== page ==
Following the release of “Blood Perfume,” Whitehurst released two more singles with epic, action-packed videos in preparation for the album release. The first, “Lady Neptune,” references a dream she had involving a chaotic battlefield, full of people fighting and killing each other. In the dream, Emily was struck with the knowledge that if she drowned herself, she’d come back to life and emerge from the water with the power to stop the fighting. Although her newest single (“Pie”) isn’t literally about pie, she uses the imagery to embody a Stepford Wife gone rogue, evoking an exaggerated version of a 1950s baking show. While she is dressed like the perfect “Betty Draper,” the lyrics to the track, on the other hand, feature a vivid metaphor (“Let me bubblewrap you / Hide you from his eyes”), as she reveals herself as a protector, wishing she could prevent younger women from enduring the dark things she’s been through as a woman, herself.

About Survival Guide

Originally a duo, Survival Guide’s first album, Way To Go – described as “passion behind an electronic soul” by New Noise Magazine – was released in 2015. It was around this time when Survival Guide slowly and amicably, yet painfully, became a solo act, leaving Whitehurst unsure of what to do next. Never having written or performed music alone, she considered everything from starting a new band to quitting music altogether. After a significant geographical shift (moving from Petaluma, California to San Antonio, Texas), an acoustic album, and some solo touring, she’s finally returned solo as Survival Guide.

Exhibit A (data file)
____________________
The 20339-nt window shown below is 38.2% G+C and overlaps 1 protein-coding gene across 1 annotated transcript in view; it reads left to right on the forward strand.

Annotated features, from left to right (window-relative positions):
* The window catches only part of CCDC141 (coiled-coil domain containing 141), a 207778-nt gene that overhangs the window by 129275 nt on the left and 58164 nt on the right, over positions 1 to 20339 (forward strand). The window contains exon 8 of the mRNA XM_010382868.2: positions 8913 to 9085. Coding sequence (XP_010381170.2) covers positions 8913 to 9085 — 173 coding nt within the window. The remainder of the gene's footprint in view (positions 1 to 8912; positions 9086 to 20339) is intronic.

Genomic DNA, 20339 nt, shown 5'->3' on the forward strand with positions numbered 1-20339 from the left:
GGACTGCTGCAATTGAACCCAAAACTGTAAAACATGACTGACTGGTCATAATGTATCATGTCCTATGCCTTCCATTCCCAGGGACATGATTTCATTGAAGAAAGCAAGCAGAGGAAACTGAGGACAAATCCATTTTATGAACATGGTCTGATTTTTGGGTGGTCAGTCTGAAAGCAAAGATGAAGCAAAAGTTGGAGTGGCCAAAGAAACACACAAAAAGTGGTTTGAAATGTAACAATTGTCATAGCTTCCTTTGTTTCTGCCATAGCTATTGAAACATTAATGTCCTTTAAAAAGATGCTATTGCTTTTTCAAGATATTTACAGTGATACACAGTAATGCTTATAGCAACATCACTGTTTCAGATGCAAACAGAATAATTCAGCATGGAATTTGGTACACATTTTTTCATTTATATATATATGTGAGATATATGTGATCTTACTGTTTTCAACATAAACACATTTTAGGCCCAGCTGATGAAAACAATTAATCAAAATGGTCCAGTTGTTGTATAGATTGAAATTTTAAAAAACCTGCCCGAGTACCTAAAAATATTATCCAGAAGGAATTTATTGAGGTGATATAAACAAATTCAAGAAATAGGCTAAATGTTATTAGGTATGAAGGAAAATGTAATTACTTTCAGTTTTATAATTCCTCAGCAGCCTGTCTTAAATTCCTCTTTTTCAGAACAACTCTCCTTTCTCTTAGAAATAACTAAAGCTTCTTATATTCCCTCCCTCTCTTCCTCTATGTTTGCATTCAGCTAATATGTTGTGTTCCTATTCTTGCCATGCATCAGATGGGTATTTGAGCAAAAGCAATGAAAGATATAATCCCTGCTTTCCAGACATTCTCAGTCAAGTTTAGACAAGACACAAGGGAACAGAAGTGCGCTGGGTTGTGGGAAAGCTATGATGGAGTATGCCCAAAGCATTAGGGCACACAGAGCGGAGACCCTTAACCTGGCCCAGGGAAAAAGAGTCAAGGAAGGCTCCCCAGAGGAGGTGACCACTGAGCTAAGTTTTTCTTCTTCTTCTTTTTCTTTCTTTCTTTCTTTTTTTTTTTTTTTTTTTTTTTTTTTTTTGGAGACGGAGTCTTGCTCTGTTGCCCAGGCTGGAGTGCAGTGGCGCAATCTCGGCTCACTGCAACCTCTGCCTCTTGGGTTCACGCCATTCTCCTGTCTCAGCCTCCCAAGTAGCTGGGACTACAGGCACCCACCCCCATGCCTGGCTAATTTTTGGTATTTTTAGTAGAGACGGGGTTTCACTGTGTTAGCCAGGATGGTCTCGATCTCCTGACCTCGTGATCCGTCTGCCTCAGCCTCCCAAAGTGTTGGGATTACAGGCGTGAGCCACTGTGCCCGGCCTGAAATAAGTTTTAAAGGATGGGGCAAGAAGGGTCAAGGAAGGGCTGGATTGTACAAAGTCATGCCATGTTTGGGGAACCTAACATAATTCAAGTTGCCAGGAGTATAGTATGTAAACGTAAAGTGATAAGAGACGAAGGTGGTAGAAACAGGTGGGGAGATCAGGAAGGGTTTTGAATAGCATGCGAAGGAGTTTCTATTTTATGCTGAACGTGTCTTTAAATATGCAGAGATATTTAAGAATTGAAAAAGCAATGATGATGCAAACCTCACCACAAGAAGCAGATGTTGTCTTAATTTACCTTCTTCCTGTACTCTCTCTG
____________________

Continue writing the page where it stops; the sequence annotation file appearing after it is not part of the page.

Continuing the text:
A former Northern California native now residing in San Antonio, Texas, Em is an electronic indie-pop artist with a background in punk. Her music obsession began with Green Day, leading her to a dreams-come-true life of punk rock as she traversed continents fronting the band Tsunami Bomb as “Agent M.” Over the years, her music gradually shifted toward synthpop in The Action Design, then further into the electronic indiepop realm as Survival Guide. Her danceable tunes evoke a sonic birthday cake: alternating layers of Depeche Mode, Metric, Peter Gabriel, and Grimes, with vibrant melodies and vocals as the icing on top. “Music is crucial to my survival,” she says wholeheartedly, adding, “Survival Guide is one woman trying to shape her own place in this world as a musician.”

With her past entirely behind her, Survival Guide is both Whitehurst’s present and future – and if deathdreams is any indication, it is a bright future for Whitehurst, her legions of fans the world over, and the many new fans for whom deathdreams will be the reason they discover Survival Guide for the first time. “I’ve learned a lot over the last few years – not only about songwriting and recording but also about myself and the ways I’ve been holding myself back,” she says. “I’m excited to funnel it all into music.”

Featured image by Kat Carey.